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  • Roadbase Soil Stabilizer
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California Bearing Ratio Test

Description

This method covers the laboratory determination of the California Bearing Ratio (CBR) of a stabilized soil in compliance with British Standards. The principle is to determine the relationship between force and penetration when a cylindrical plunger of a standard cross-sectional area is made to penetrate the soil at a given rate. At certain values of penetration the ratio of the applied force to a standard force, expressed as a percentage, is defined as the California Bearing Ratio (CBR).

Limitations

  • Because of the size of the sample and of the plunger the test is appropriate only for materials having a maximum particle size not exceeding 20 mm.
  • The procedure for soaking the specimen, if required, is included. An in-situ test following the same principle can also be carried out.

Preparation of test sample

  • 1.      Dynamic compaction by hand or mechanical rammer is used to achieve a specified compactive effort in this testing method.
  • 2.      Assemble the mould with its baseplate, weigh to the nearest 5 g and record the mass (m2 ).
  • 3.      Fit the collar and place a filter paper in the bottom.
  • 4.      Calculate and prepare the mass of stabilized material necessary to give the required density as for the static compaction procedure.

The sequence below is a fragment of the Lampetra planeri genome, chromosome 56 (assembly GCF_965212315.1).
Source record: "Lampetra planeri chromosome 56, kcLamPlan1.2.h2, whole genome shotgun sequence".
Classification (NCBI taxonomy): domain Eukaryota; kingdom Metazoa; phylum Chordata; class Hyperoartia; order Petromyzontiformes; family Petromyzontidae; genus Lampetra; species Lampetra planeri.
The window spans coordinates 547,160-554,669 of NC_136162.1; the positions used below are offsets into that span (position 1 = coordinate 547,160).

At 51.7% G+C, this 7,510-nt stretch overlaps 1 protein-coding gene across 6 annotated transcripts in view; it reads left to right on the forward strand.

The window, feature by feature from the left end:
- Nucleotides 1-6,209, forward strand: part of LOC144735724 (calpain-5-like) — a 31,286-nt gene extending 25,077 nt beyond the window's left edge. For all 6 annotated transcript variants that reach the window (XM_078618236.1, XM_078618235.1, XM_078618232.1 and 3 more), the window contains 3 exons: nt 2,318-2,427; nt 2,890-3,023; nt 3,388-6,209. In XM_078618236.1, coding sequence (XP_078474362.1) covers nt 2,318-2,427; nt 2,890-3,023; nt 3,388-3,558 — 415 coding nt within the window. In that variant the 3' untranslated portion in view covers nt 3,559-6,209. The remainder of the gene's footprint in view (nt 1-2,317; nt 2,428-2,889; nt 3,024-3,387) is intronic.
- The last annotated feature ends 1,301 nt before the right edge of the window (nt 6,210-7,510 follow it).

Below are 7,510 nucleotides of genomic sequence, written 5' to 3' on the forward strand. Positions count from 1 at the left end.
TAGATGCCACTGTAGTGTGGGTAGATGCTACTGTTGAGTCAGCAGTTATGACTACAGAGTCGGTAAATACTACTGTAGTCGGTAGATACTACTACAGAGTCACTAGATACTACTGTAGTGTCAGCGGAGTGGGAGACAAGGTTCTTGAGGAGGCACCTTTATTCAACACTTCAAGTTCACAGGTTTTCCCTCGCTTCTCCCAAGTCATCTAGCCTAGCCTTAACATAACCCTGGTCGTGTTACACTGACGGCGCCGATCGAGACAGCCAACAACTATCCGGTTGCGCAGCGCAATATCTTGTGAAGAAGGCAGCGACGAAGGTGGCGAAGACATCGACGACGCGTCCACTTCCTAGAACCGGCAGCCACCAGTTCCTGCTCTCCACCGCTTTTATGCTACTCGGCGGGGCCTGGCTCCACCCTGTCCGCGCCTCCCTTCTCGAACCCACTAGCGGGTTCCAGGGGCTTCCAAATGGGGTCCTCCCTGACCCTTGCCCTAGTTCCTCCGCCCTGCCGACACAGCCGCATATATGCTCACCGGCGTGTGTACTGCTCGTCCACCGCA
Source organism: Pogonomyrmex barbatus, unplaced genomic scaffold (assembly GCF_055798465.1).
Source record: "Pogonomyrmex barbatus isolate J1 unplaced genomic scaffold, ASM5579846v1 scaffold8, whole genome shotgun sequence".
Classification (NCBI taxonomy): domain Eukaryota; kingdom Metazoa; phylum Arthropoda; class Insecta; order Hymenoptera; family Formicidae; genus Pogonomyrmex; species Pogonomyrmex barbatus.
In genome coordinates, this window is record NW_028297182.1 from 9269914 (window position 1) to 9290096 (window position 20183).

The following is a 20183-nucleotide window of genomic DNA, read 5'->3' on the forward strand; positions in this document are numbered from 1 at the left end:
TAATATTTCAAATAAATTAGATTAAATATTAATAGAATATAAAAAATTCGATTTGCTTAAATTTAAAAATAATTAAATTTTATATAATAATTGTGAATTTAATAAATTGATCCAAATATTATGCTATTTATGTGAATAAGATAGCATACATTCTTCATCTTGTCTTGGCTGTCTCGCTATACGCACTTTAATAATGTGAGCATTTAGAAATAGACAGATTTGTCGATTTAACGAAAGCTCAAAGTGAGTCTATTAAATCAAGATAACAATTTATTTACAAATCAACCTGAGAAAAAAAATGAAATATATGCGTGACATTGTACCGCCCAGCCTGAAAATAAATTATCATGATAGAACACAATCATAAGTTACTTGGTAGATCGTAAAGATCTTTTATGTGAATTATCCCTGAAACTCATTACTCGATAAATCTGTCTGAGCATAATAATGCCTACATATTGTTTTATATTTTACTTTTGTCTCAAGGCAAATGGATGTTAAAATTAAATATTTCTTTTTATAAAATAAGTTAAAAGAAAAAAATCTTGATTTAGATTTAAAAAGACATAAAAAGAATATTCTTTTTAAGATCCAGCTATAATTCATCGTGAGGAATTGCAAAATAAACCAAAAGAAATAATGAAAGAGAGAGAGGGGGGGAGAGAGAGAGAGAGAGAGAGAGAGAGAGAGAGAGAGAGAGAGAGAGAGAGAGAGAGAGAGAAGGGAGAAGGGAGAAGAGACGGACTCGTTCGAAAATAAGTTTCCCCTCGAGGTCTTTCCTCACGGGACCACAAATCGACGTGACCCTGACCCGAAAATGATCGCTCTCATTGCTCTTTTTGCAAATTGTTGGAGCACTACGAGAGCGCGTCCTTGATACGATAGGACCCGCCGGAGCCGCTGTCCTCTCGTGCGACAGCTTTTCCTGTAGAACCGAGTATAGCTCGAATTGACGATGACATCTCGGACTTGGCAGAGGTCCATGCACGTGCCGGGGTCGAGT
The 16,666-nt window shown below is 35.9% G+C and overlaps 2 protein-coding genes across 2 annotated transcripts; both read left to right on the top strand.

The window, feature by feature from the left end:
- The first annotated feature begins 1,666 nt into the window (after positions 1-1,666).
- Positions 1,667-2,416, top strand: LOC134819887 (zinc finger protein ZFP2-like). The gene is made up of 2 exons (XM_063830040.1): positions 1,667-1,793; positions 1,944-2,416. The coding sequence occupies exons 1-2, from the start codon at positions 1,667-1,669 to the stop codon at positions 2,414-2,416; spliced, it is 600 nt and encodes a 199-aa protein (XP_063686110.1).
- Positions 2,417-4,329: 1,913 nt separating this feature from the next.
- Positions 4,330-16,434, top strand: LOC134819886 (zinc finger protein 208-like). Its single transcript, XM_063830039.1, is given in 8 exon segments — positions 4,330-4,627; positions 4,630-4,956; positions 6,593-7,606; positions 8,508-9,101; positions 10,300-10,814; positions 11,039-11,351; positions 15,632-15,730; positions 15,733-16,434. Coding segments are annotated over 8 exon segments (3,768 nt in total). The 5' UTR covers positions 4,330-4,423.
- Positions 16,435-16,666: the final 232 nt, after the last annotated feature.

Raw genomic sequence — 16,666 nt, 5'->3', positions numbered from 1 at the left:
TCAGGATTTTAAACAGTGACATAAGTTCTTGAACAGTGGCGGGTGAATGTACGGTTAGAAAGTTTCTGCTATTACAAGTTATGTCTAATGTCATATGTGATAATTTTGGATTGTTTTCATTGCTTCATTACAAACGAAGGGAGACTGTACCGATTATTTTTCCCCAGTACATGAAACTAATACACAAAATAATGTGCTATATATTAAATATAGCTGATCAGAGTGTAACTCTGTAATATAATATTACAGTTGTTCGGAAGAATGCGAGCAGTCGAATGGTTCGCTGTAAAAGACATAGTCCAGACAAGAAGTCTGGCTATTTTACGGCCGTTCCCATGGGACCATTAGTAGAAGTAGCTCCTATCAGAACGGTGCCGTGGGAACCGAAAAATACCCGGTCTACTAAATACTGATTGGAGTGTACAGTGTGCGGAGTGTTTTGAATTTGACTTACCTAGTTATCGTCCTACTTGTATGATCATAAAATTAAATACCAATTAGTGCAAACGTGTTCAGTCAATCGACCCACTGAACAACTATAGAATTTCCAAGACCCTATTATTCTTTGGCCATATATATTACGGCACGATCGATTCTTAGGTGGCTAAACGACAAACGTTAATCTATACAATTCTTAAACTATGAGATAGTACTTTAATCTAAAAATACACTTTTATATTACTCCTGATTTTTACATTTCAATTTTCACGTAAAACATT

• 5.      Divide this quantity into five equal parts by mass, each sealed in a container to prevent loss of moisture by evaporation.
  • 6.      Then compact the stabilized material into the mould with the collar attached, in five equal layers using the 4.5 kg rammer.
  • 7.      Give each layer sufficient blows distributed evenly over the surface to ensure that the layer after compaction occupies approximately one-fifth of the height of the mould.
  • 8.      When compacted in this manner the final level of the stabilized material shall be just above the mould.
  • 9.      Remove the collar and trim the material flush with the top of the mould using a palette knife and check with a steel straightedge.
  • 10.  Determine the mass (m3 ) of the mould with the baseplate attached and containing the specimen to the nearest 5 g.
  • 11.  After compaction store the specimen for a period, the length of which will depend upon the process and the type of stabilizer employed.
  • 12.  Normally, the specimen is kept at constant moisture content during this period: this may be achieved by coating the ends of the specimen with wax, or placing the end caps on the mould and sealing them with petroleum jelly.
  • 13.  Keep the specimen at 20 ± 2 °C and record the average temperature and duration of storage.
  • 14.  If it is required to soak the specimen, expose the two ends and attach a perforated base plate separated from the specimen by a filter paper.
  • 15.  Screw a collar to the top and seal the joint with petroleum jelly.
  • 16.  Place the specimen in a bath of water and keep the water level just below the top of the collar.
  • 17.  Observe the time taken for the water to reach the top of the speciman and, if this has not occured within 3 days, flood the top of the specimen and leave it to complete its normal soaking period.
  • 18.  The normal soaking period is 4 days and the bath shall be kept at a temperature of 20 ± 2 °C.
  • 19.  If during soaking, measurement of any swell that has ocured is required, place a filter paper and perforated plate on top of the specimen and suitably mount a dial gauge, reading to 0.01mm, to follow any movement of the surface.
  • 20.  When soaking is complete remove the specimen from the bath and allow to drain for 15min.